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Creating a Disaster Plan to Protect Your Small Business



Many people make the decision to go into entrepreneurship every year after hearing the success stories of friends and family members. However, even the best business ideas can be ruined due to unexpected emergencies and disasters.

Once you have made the decision to expand upon your passion for beading and designing jewelry, creating your business plan may be the next step. After priding yourself on analyzing your finances and resources, you may still be missing one key thing: an emergency plan.

Approximately 25 percent of small businesses that close as a result of natural disasters or emergencies do not reopen, according to the U.S. Small Business Association. Many entrepreneurs who are new to the industry fail to look at the grand scale of their business. Ensuring your company's success involves looking at both the good and the bad. This means examining all potential outcomes as a result of the economy, consumer trends and Mother Nature alike.

To effectively prepare for an emergency, think realistically. Cutting corners when creating a disaster plan may result in a lack of resources when it comes to the unthinkable. First, determine what type of disasters your small business is prone to based on your region. If you live in the south, your company may be susceptible to tornado damage. If you live on the west coat, you might be at risk of an earthquake. After determining the likelihood of certain disasters striking your business, you can begin to develop a plan.

If your company is located in Tornado Alley or along the eastern seaboard where hurricanes can occur, figure out how you will contact your employees before and after a disaster to discuss the status of the business. It may also be helpful to assign one worker to the task of keeping track of tornado and severe storm warnings.

Natural disasters can sink small businesses.

Prepare your business for a big storm by planning to unplug all equipment and shut off all water during a natural disaster. If you receive news ahead of time that a large thunderstorm will be approaching, such as a hurricane, board up your windows with plywood to protect them from damage. Evacuate all vehicles prior to the storm for safety purposes as well. Remove any outdoor advertisements, such as signs and decorations, to prevent damage.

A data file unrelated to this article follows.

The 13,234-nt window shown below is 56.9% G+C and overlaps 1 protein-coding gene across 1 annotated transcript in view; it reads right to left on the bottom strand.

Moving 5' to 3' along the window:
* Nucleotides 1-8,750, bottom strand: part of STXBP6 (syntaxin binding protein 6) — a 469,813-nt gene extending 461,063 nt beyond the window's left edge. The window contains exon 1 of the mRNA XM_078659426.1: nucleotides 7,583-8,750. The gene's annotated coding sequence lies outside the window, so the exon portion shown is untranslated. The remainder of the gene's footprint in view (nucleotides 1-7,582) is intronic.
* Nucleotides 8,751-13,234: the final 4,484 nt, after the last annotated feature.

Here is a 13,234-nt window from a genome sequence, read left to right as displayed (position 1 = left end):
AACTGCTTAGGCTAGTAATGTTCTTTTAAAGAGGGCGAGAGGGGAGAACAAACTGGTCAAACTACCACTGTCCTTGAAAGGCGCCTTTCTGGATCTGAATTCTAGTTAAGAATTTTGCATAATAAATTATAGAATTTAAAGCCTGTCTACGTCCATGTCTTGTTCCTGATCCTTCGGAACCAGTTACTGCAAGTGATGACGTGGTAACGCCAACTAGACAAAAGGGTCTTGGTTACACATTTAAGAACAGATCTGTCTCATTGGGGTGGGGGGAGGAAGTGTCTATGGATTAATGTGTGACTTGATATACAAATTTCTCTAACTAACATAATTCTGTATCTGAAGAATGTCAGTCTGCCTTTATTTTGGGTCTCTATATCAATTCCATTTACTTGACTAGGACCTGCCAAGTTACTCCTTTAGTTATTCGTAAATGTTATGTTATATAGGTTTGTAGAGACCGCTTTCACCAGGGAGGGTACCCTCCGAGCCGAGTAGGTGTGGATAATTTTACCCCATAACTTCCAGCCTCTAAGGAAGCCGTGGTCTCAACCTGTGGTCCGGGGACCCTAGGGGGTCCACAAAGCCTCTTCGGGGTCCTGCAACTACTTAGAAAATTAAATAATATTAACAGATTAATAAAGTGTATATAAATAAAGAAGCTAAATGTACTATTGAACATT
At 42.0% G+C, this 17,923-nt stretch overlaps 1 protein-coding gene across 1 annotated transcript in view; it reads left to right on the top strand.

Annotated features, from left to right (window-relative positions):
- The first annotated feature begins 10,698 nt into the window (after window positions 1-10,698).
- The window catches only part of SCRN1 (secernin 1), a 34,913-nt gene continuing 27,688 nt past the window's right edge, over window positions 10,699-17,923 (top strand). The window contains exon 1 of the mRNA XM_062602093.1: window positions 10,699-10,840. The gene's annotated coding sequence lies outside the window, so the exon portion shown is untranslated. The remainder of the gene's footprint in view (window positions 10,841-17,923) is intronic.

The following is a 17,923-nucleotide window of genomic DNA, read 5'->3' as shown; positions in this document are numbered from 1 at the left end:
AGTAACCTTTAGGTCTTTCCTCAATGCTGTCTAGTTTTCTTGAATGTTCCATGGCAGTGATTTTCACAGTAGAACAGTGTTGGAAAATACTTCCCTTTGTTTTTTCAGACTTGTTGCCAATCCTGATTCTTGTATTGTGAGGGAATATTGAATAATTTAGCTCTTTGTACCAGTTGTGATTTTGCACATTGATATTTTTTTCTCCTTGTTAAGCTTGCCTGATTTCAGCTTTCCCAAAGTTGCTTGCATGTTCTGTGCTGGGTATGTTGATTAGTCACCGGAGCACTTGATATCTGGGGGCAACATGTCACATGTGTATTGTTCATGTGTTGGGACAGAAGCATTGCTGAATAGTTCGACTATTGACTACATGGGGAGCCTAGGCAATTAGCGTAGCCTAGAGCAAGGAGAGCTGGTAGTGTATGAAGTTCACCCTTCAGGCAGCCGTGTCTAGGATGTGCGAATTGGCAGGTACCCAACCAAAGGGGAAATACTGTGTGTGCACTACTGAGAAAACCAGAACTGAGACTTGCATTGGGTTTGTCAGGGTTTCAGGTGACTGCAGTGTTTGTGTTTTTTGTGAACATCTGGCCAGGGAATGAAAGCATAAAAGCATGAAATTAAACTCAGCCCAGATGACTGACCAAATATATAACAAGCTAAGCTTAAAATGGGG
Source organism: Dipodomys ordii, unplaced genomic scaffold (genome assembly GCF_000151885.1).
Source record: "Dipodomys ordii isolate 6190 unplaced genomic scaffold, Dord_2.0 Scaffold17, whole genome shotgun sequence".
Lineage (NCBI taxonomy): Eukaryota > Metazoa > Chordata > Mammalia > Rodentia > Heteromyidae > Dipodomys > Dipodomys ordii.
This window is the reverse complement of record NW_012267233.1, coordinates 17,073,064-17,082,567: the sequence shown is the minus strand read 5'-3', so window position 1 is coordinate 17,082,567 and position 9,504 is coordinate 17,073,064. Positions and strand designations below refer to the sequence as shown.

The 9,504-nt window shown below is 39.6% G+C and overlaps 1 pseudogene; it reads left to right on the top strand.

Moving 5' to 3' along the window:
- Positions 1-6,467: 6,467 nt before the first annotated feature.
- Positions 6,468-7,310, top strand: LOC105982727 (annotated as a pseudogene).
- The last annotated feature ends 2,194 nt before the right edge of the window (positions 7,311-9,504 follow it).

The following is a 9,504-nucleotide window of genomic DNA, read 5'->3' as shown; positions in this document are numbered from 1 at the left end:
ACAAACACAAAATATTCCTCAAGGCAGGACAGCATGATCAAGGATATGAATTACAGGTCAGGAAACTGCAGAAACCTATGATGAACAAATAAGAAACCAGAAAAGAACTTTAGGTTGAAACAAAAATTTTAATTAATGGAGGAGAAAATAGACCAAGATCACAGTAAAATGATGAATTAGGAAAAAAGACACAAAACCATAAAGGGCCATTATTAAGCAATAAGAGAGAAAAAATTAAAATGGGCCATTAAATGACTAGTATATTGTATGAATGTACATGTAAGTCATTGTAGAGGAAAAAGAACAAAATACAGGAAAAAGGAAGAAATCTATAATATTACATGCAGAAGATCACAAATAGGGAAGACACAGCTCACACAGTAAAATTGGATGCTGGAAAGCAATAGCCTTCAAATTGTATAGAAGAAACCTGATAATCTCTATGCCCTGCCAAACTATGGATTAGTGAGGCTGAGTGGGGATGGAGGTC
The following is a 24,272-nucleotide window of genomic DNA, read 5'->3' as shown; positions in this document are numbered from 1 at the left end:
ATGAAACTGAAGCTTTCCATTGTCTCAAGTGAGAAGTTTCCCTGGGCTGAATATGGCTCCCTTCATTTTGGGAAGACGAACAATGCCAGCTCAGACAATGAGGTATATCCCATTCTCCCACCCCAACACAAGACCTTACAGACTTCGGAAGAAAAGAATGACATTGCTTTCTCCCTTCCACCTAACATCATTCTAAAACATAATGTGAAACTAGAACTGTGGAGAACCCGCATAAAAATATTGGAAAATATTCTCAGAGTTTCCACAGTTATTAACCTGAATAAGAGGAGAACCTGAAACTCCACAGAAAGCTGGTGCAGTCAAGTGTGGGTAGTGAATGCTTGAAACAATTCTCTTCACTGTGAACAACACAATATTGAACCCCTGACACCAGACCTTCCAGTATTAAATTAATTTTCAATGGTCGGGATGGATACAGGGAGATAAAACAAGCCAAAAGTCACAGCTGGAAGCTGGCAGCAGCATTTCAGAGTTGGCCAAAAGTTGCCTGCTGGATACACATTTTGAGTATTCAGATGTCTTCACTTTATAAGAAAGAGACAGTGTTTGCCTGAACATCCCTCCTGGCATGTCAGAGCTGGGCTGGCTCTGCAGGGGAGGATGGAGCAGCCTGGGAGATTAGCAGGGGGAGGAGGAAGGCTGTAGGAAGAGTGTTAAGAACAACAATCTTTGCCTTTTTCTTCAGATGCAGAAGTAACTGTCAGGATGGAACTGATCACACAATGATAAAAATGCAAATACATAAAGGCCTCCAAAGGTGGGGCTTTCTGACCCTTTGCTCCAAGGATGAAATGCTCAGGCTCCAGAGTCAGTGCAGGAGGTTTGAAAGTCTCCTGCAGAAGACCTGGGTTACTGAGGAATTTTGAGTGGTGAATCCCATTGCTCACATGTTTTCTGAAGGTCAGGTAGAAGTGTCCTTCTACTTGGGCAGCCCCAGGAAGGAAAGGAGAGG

If your small business is in an area that is prone to hurricanes and tropical storms, chances are that it's also at risk for floods. It's in your best interest to protect your company by investing in flood insurance to pay for any damage that may occur as a result of this type of natural disaster.

Keep in mind that most standard insurance policies do not include flood protection. Ask for details on this type of policy from your agent for adequate coverage.

Take matters into your own hands when your small business is in a region that has been issued a flood warning. Move items that are located in the lower level of your building to higher ground. Make sure your electronics are not placed on the ground, such as radios and computers. Flood waters can cause permanent damage to this type of equipment.

If your business is at risk of suffering from an earthquake, the SBA says it's important that you make sure your office location is up to code. A building that is retrofitted to withstand earthquake tremors is more likely to endure less damage. When arranging equipment at your small business, take the proactive measure of fastening your desks and cabinets to the floor. This can prevent tipping in the event of an earthquake. Make sure your drawers are lockable and can be manually opened as well.

The SBA recommends using flexible water lines and natural gas connections in earthquake-prone regions. This can reduce repair costs to your building after a natural disaster. Taking this advice into consideration can increase the safety of you, your employees and your small business.

An efficient disaster plan should include a designated shelter location in your building for employees and evacuation rules. In the event that you are not around when a disaster strikes, you must also designate an individual to take control during an emergency. Doing so can prevent injuries as a result of employees going into panic mode.

Make a plan to protect your investments in addition to your physical workplace as well. The SBA recommends storing customer files at an off-site location in the event of an emergency and keeping a contact list of alternative suppliers. It can also be helpful to keep an inventory of your stock to assess your losses following a natural disaster. The SBA stresses that keeping a disaster plan intact may reduce the amount of time and money you put into the recovery process. 


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